NEC Corporation announced on March 5 the development of a new ultra-thin, 0.3mm thick, organic radical battery (ORB) that is compatible with standard IC cards of 0.76mm thickness. These new, 0.3mm batteries are less than half the thickness of existing units.
The size reduction is accomplished by using printing technologies to integrate circuit boards with batteries. As a result, IC cards embedded with these batteries can be used for a wide range of functions, including displays, transmission and advanced encryption processing. Conventional ORB‘s have a thickness of 0.7mm which makes them difficult to combine with IC cards of standard 0.76mm thickness.
An Organic Radical Battery uses an organic radical compound for its electrode active material. A gel-like and flexible electrode is formed by impregnating a composite positive electrode. The positive electrode consists of an organic radical compound and carbon fibers with electrolyte. Charging and discharging of the battery is done by oxidation-reduction reaction at the radical part.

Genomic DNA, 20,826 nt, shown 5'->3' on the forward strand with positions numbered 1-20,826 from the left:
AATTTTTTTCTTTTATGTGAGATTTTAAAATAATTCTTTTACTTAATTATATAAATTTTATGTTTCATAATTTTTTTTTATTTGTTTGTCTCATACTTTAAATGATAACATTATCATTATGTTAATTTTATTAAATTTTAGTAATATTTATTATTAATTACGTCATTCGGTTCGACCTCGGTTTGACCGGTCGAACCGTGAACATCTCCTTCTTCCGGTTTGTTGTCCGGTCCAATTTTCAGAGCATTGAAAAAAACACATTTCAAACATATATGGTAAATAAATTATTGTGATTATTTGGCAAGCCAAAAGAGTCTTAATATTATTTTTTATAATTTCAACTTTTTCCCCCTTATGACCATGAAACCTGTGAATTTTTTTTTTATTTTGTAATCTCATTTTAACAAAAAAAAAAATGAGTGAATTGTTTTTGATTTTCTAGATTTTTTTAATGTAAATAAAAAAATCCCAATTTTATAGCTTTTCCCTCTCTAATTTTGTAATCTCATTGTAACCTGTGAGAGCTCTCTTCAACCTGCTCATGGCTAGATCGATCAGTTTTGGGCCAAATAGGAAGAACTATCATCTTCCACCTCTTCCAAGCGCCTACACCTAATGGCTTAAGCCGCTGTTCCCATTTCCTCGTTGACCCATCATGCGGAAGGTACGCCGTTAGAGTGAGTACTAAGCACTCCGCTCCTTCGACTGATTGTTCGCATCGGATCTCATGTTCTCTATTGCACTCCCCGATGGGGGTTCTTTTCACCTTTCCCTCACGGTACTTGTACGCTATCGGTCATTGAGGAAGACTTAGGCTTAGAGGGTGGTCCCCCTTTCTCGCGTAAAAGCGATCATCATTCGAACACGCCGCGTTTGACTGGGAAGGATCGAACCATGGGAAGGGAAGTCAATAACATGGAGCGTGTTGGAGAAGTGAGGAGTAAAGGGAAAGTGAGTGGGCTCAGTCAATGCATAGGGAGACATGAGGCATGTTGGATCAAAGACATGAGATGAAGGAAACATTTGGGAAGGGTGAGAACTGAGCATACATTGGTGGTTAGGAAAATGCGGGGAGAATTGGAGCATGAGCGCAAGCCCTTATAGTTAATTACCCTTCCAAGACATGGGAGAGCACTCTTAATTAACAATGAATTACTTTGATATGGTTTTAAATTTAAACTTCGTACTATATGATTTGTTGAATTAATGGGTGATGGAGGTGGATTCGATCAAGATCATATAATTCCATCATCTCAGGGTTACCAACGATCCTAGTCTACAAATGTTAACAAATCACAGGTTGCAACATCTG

One of the key features NEC has identified with the newly developed batteries is the 0.3mm thickness that is realized through integration with circuit boards. The batteries are externally wrapped with a polymer film of 0.05mm thickness, unlike conventional batteries that use an aluminum laminate as external material that can be up to 0.2mm thick.
The thickness of only 0.3mm is achieved by using printing technologies that enable negative electrodes to be directly formed on circuit boards. This is created in combination with separators (insulation) on the negative electrodes and laminated radical polymer cathodes.
NEC prototyped a 3 x 3cm battery with a thickness of 0.3mm and a capacity of 3mAh, and confirmed that the battery has an output density of 5kW/L. When fully charged, the prototype battery can either refresh a screen 2,000 times, set off a flash 360 times in succession or transmit location information 35 times. NEC also conducted a charge-discharge cycle test that indicates the batteries will maintain 75% of their initial charge capacity after 500 cycles. This makes the performance equivalent to standard lithium-ion batteries for mobile phones.